MINNEAPOLIS (AP) — With 2 1/2 years remaining in his term, President Barack Obama has been blocked by Congress and is running out of steps he can take on his own to achieve his goals. So the White House is trying to maximize Obama’s exposure to “real Americans,” hoping that more intimate and less scripted interactions will remind struggling citizens why they voted for him in the first place.
A poignant letter from one of those Americans prompted Obama to fly to Minnesota to spend time Thursday with Rebekah Erler, an accountant and mother of two whose tale of financial struggle made its way to Obama’s desk, one of the 10 letters from Americans that Obama reads each night.
As he joined Erler, 36, for burgers under dim neon lights advertising beer at Matt’s Bar, her quest to do right by her family despite economic headwinds animated the president’s rallying cry for Washington to pay attention to the plight of the American middle class. It’s a popular theme for Democrats in a midterm election year.
Answering questions from the community later at a Minneapolis park, Obama said it was discouraging that Americans watching the news see Washington debating issues that have little to do with their lives. It must feel like being forgotten, he said.
“It’s not like I forget,” Obama added. “You’re who I’m thinking about every single day. Just because it’s not reported in the news, I don’t want you to think that I’m not fighting for you.”
In her letter to Obama, Erler wrote about her husband’s struggles to find a reliable job, the high costs of groceries and childcare, and the burden of paying off student loans. Obama said those challenges, while pervasive, are ones the government can help address.
Obama’s aides said the visit marks the start of a “Day in the Life” tour in which Obama will visit communities across the country, putting human faces on economic policies that he and Democrats are championing. Obama spent just a short stretch of time with Erler over lunch, not unlike similar stops he’s made on many previous trips outside Washington.
Still, the tour comes as Obama is increasingly stepping “outside the bubble” of the White House, mingling with people during surprise visits to hamburger shops, coffee joints and even a Little League game. Obama’s aides say the shift is not coincidental.
“We’ve been here a long time now,” Dan Pfeiffer, Obama’s senior adviser, said in an interview. “You can’t do the same things over and over again. In this cluttered media environment, it’s harder to break through.”
Aiming to cut through the clutter, Obama ditched his motorcade at dinnertime in nearby St. Paul, where he ducked in and out of boutique shops and chatted up pedestrians in the type of impromptu excursion that gives the Secret Service nightmares. He spent nearly $90 on apple chips, jam and other edibles at a fine foods shop, then treated his staff to ice cream down the street.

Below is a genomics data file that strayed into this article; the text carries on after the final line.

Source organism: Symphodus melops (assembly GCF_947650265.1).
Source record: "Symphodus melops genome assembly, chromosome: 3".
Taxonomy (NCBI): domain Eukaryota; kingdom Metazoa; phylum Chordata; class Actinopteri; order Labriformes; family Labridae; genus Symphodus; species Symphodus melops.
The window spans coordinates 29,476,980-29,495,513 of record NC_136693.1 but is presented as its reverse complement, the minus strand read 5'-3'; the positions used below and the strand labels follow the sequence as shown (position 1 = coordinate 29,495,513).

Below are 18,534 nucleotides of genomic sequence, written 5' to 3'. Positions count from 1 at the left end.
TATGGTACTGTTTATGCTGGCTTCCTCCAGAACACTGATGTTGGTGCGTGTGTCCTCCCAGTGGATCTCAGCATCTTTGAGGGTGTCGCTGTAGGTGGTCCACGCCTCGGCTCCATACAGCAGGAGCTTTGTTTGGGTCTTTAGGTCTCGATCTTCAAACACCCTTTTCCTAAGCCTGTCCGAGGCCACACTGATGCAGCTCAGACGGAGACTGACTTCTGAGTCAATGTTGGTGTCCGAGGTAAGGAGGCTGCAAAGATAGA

Yet Obama’s efforts to show he still relates to everyday American life also put a fine point on the harsh political realities confronting the president.
Nearly two years into his last term, Obama’s approval ratings are sagging. His ability to set the agenda is quickly fading as Washington becomes consumed by the midterm elections and then, in 2016, the race to replace Obama. And despite a booming Wall Street, the recovery has yet to filter down to many of the middle-class families hit hardest by the recession.
At the same time, the speeches, news conferences and White House appearances that used to command primetime coverage are no longer attracting attention as interest in Obama wanes.
“The president can do all the policy he wants,” said Douglas Brinkley, a presidential historian at Rice University. “If he doesn’t feed the beast with a heart-rending story showing his policies in action, it doesn’t work very well anymore.”
Obama’s strategy also dovetails with advice Democrats are hearing from pollsters as they gird for a tough midterm election. In a strategy memo this week, veteran pollster Stan Greenberg urged Democrats to spend more time on an “in your shoes” economic message, focusing on workplace issues that resonate well with unmarried women — a coveted group of voters.
Obama isn’t the first president to try to boil down his agenda into humanizing, individual stories.
Lyndon Johnson had his famous “Poverty Tour,” with the iconic images of the president surrounded by rundown shacks and barefoot boys. And Ronald Reagan sought person-to-person interaction through letters, phone calls and personal visits, having learned from his movie career that “you have to stay in touch with the box office,” Brinkley said.
As evening arrived in Minneapolis, Obama’s tone turned sharply partisan as he recounted Erler’s story at a fundraiser for the Democratic Congressional Campaign Committee. When Democrats promote equal pay, higher wages or early childhood education, they’re doing it for people like Erler, he said.
“The other side has nothing to offer except cynicism and fear and frustration,” Obama said. “Sometimes we just take that for granted. And we shouldn’t.”
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